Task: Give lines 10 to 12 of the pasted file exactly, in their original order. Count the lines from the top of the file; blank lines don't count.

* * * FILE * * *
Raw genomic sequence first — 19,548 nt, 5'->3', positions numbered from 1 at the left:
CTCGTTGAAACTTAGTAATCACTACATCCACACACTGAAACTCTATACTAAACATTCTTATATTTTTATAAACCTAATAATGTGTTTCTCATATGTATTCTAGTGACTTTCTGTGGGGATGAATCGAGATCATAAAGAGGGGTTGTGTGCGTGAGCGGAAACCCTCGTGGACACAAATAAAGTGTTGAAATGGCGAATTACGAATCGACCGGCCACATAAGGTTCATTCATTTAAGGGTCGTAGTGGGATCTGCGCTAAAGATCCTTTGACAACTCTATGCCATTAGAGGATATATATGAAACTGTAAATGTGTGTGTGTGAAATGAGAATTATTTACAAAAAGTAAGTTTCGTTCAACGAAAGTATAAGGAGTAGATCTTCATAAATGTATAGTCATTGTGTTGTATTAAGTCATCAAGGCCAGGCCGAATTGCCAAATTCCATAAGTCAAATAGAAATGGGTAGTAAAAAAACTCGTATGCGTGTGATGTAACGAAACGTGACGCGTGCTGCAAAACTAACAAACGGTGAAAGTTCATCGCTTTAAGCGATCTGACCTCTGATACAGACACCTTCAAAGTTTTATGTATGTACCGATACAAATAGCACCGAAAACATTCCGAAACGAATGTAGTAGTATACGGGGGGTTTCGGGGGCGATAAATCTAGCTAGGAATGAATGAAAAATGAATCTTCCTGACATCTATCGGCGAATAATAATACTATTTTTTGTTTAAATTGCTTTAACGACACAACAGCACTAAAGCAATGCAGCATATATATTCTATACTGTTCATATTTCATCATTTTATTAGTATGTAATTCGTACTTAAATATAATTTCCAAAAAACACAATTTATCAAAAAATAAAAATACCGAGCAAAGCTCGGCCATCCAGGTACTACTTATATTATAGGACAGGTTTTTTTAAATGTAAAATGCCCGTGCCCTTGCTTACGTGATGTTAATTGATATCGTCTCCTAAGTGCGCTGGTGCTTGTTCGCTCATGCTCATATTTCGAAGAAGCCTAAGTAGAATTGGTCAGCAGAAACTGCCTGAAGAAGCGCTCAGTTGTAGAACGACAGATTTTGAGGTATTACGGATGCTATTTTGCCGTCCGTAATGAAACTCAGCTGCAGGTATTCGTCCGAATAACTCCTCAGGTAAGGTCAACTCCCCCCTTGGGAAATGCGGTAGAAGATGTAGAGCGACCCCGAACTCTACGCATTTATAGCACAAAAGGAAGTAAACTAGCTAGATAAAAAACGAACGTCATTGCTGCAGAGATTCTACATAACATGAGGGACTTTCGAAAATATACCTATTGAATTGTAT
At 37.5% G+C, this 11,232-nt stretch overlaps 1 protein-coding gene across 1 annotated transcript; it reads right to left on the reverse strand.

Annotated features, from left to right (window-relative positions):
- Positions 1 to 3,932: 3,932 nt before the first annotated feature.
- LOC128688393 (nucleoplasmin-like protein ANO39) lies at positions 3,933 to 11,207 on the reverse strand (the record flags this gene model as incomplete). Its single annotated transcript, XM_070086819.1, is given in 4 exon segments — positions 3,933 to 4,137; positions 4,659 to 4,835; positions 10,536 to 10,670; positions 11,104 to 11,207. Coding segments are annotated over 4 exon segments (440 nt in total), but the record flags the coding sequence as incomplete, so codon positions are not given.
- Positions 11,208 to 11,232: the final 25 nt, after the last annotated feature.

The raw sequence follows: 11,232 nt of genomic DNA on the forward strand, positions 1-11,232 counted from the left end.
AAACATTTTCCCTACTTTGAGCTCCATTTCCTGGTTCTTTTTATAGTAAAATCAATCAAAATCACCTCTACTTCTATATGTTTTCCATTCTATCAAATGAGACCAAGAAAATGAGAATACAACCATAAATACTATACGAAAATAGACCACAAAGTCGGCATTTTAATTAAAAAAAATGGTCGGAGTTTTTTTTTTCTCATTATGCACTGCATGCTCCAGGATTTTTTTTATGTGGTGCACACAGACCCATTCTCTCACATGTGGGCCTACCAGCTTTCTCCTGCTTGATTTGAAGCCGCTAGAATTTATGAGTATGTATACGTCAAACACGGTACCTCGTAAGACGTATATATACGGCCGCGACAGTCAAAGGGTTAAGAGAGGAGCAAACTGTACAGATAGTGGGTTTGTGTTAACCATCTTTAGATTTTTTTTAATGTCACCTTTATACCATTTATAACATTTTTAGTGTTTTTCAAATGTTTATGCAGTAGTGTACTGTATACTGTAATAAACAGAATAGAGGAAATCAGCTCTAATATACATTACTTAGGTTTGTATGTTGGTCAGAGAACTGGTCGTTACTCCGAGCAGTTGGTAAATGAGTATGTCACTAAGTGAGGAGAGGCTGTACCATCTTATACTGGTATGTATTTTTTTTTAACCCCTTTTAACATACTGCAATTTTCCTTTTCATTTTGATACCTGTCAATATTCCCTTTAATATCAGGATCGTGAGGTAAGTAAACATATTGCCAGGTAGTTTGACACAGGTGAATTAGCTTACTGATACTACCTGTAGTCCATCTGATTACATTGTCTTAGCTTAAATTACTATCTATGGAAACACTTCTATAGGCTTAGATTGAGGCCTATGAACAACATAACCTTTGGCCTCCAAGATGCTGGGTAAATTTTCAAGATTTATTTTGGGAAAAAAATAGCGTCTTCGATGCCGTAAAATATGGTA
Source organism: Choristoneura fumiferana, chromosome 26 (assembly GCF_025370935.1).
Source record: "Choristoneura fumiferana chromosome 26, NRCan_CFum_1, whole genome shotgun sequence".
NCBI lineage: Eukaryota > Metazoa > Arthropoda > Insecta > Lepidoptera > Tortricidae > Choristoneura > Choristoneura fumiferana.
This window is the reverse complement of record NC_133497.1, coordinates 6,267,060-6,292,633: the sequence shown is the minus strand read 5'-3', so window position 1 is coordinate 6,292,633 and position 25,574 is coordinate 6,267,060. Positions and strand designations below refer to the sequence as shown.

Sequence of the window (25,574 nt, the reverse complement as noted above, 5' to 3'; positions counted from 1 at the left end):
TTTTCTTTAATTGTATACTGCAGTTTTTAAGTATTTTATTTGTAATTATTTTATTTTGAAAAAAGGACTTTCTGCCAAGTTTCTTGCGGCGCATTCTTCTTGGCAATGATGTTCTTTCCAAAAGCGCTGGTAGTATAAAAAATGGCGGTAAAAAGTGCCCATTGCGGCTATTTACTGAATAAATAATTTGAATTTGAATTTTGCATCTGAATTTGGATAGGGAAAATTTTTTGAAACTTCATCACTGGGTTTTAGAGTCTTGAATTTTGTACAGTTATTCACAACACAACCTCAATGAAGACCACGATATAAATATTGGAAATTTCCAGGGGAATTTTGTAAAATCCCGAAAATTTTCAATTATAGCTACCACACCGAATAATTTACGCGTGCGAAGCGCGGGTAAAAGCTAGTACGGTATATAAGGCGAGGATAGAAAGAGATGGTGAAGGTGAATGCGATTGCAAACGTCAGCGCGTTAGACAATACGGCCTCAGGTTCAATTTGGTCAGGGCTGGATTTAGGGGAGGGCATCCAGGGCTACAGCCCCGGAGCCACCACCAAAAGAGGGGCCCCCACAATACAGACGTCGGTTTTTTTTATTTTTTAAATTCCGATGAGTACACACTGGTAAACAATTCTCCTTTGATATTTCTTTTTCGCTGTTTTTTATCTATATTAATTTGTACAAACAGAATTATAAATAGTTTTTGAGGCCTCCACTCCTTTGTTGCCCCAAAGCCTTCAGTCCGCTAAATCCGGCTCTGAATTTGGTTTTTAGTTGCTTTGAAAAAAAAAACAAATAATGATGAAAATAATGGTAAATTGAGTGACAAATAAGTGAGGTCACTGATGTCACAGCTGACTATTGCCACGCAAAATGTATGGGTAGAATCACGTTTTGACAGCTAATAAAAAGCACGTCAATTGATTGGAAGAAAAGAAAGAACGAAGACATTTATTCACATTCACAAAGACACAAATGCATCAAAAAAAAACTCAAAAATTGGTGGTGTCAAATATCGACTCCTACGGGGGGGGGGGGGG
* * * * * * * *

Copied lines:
Source organism: Choristoneura fumiferana, chromosome 26 (assembly GCF_025370935.1).
Source record: "Choristoneura fumiferana chromosome 26, NRCan_CFum_1, whole genome shotgun sequence".
NCBI lineage: Eukaryota > Metazoa > Arthropoda > Insecta > Lepidoptera > Tortricidae > Choristoneura > Choristoneura fumiferana.